BCKDK regulates the activity of branched-chain α-ketoacid dehydrogenase complex (BCKD) through phosphorylation and inactivation. This inactivation results in increased branched-chain amino acids (BCAA), which is seen to reduce oxidative stress; however, having too much BCAA has been proven to be toxic to humans. Therefore, BCKDK is a vital tool to assist with BCAA homeostasis. As stated earlier, BCKDK concentrations vary depending on the type of tissue that is observed, whereas BCKD’s concentration is the same in any tissue. Although BCKD concentration is constant, the amount of BCKDK determines the activity of the dehydrogenase complex. Since liver tissue is seen to have the lowest concentration of BCKDK, the activity of BCKD is seen to be the highest, delineating the fact that the BCKD kinase inversely affects the BCKD activity.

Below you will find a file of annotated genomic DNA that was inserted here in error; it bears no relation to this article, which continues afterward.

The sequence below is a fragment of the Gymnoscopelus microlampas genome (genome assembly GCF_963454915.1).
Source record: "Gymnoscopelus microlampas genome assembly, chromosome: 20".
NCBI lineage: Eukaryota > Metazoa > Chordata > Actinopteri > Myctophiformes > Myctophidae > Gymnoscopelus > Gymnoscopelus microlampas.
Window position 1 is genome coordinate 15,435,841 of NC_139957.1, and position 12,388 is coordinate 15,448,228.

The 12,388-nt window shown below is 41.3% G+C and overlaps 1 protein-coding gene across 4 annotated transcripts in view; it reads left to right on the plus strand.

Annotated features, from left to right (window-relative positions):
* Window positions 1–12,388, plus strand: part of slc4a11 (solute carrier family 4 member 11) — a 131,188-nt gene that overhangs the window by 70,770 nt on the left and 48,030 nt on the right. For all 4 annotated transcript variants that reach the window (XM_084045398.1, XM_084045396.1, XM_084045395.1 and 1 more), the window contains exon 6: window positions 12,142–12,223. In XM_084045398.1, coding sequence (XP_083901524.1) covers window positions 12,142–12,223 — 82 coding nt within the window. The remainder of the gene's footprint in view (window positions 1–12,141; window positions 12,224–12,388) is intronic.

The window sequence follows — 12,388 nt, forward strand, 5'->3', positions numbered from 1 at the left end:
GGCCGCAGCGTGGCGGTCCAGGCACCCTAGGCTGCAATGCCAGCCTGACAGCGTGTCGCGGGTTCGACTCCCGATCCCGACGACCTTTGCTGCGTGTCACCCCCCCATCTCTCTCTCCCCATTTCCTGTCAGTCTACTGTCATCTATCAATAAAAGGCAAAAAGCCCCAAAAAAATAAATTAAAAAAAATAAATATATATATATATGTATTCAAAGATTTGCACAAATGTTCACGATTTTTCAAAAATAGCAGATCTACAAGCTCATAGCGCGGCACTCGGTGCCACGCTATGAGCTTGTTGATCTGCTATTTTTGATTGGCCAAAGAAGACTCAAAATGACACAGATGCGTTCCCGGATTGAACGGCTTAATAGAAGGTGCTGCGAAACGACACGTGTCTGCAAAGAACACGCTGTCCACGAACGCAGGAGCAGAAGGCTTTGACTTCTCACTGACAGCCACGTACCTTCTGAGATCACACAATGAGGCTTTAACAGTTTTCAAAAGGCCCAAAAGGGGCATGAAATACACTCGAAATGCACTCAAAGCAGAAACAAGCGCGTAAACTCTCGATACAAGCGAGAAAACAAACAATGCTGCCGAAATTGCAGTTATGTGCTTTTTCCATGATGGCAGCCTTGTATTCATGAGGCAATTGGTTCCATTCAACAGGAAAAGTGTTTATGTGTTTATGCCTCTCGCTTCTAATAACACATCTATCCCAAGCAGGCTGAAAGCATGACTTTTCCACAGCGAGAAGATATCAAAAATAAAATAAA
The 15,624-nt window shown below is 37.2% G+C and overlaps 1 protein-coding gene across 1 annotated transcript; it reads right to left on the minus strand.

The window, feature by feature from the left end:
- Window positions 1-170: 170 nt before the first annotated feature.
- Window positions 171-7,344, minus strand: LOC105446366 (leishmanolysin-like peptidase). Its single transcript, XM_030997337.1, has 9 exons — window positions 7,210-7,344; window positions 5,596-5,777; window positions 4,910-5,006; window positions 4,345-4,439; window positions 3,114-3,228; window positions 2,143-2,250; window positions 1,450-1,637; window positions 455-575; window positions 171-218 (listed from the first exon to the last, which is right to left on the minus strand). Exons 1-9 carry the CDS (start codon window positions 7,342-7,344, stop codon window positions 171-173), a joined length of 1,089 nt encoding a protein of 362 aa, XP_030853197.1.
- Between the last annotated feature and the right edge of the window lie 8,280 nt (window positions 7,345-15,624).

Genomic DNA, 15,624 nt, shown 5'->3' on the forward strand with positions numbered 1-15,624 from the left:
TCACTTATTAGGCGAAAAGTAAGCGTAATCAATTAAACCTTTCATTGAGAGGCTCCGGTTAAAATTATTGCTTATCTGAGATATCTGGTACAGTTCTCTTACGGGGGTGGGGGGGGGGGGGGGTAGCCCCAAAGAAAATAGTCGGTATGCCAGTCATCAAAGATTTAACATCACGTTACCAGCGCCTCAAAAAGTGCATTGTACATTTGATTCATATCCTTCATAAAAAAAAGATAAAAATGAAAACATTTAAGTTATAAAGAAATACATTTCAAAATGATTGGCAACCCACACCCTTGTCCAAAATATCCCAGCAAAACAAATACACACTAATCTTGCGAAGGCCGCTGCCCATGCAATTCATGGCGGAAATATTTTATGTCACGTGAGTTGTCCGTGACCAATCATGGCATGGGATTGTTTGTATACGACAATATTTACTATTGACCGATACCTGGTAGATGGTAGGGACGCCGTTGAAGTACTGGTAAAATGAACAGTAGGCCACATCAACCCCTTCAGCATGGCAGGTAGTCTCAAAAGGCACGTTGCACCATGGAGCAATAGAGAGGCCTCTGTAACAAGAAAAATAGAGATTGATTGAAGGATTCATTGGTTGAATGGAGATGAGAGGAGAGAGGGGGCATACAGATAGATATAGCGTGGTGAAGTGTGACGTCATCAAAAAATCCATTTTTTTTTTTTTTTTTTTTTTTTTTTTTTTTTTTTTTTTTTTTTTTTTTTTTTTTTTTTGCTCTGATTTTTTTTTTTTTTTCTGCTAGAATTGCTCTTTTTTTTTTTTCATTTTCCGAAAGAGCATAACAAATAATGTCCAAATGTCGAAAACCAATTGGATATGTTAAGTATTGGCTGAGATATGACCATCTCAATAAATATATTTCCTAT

Abnormalities in BCKD activity often leads to pathological conditions which is why BCKDK is needed to regulate it. Often, mutations in the BCKDK gene occur creating the deviation in BCKD behavior. Exceedingly high BCKD complex activity increases branched-chain amino acid catabolism and protein degradation in skeletal muscle, which is a distinctive feature for cachexia. Deficiencies in BCKD activity have been the main cause in the rare metabolism maple syrup urine disease that can lead to mental retardation, brain edema, seizures, coma, and death if not treated correctly by lifelong limitation of branched-chain amino acid intake. Because BCKDK regulates BCKD which in turn catalyzes BCAA, BCKDK is one of the factors that determines the concentration of BCAA levels. High BCAA levels can lead to insulin resistance and can be a potential marker for type 2 diabetes. The amalgamation of BCAA can also lead to congenial heart diseases and heart failure. Furthermore, low levels of BCAA have been described as a cause of comorbid intellectual disability, autism, and epilepsy.
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